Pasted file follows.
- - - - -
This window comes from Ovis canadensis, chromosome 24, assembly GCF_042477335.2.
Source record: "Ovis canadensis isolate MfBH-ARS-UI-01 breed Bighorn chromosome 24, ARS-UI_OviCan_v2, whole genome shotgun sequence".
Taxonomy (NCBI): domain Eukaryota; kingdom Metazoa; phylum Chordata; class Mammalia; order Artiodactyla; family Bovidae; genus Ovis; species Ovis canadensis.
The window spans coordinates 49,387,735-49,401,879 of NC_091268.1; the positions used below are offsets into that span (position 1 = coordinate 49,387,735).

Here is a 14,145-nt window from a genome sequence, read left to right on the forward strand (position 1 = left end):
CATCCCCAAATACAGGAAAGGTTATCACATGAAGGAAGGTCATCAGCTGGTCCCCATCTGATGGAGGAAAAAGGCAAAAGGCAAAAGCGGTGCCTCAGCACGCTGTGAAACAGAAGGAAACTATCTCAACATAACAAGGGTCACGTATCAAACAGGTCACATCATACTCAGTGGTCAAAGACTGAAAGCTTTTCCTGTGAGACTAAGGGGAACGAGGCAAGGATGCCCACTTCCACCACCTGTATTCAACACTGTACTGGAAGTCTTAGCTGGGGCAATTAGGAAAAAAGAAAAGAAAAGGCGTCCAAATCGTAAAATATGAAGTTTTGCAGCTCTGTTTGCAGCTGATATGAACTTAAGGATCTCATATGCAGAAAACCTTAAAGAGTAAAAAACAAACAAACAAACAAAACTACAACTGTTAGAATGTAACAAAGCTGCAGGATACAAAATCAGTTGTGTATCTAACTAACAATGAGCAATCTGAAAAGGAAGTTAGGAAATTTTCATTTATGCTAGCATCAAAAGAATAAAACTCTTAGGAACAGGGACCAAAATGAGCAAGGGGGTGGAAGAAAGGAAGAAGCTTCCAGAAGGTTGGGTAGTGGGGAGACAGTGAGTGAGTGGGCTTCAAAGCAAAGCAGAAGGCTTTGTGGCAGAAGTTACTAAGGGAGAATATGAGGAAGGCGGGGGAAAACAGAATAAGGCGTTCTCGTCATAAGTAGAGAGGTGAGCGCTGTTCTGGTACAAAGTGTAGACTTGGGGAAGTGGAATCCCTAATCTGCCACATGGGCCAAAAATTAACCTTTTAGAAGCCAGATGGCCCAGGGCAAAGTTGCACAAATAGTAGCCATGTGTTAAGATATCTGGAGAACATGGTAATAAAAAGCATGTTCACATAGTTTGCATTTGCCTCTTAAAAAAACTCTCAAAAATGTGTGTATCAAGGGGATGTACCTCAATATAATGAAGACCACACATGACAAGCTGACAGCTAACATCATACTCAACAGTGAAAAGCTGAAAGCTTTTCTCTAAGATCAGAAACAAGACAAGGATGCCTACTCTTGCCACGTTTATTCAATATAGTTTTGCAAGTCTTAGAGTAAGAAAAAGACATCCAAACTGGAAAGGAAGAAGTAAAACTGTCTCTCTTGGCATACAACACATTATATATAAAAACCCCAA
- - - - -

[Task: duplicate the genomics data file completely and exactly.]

This window comes from Ovis canadensis, chromosome 24, assembly GCF_042477335.2.
Source record: "Ovis canadensis isolate MfBH-ARS-UI-01 breed Bighorn chromosome 24, ARS-UI_OviCan_v2, whole genome shotgun sequence".
Taxonomy (NCBI): domain Eukaryota; kingdom Metazoa; phylum Chordata; class Mammalia; order Artiodactyla; family Bovidae; genus Ovis; species Ovis canadensis.
The window spans coordinates 49,387,735-49,401,879 of NC_091268.1; the positions used below are offsets into that span (position 1 = coordinate 49,387,735).

Here is a 14,145-nt window from a genome sequence, read left to right on the forward strand (position 1 = left end):
CATCCCCAAATACAGGAAAGGTTATCACATGAAGGAAGGTCATCAGCTGGTCCCCATCTGATGGAGGAAAAAGGCAAAAGGCAAAAGCGGTGCCTCAGCACGCTGTGAAACAGAAGGAAACTATCTCAACATAACAAGGGTCACGTATCAAACAGGTCACATCATACTCAGTGGTCAAAGACTGAAAGCTTTTCCTGTGAGACTAAGGGGAACGAGGCAAGGATGCCCACTTCCACCACCTGTATTCAACACTGTACTGGAAGTCTTAGCTGGGGCAATTAGGAAAAAAGAAAAGAAAAGGCGTCCAAATCGTAAAATATGAAGTTTTGCAGCTCTGTTTGCAGCTGATATGAACTTAAGGATCTCATATGCAGAAAACCTTAAAGAGTAAAAAACAAACAAACAAACAAAACTACAACTGTTAGAATGTAACAAAGCTGCAGGATACAAAATCAGTTGTGTATCTAACTAACAATGAGCAATCTGAAAAGGAAGTTAGGAAATTTTCATTTATGCTAGCATCAAAAGAATAAAACTCTTAGGAACAGGGACCAAAATGAGCAAGGGGGTGGAAGAAAGGAAGAAGCTTCCAGAAGGTTGGGTAGTGGGGAGACAGTGAGTGAGTGGGCTTCAAAGCAAAGCAGAAGGCTTTGTGGCAGAAGTTACTAAGGGAGAATATGAGGAAGGCGGGGGAAAACAGAATAAGGCGTTCTCGTCATAAGTAGAGAGGTGAGCGCTGTTCTGGTACAAAGTGTAGACTTGGGGAAGTGGAATCCCTAATCTGCCACATGGGCCAAAAATTAACCTTTTAGAAGCCAGATGGCCCAGGGCAAAGTTGCACAAATAGTAGCCATGTGTTAAGATATCTGGAGAACATGGTAATAAAAAGCATGTTCACATAGTTTGCATTTGCCTCTTAAAAAAACTCTCAAAAATGTGTGTATCAAGGGGATGTACCTCAATATAATGAAGACCACACATGACAAGCTGACAGCTAACATCATACTCAACAGTGAAAAGCTGAAAGCTTTTCTCTAAGATCAGAAACAAGACAAGGATGCCTACTCTTGCCACGTTTATTCAATATAGTTTTGCAAGTCTTAGAGTAAGAAAAAGACATCCAAACTGGAAAGGAAGAAGTAAAACTGTCTCTCTTGGCATACAACACATTATATATAAAAACCCCAA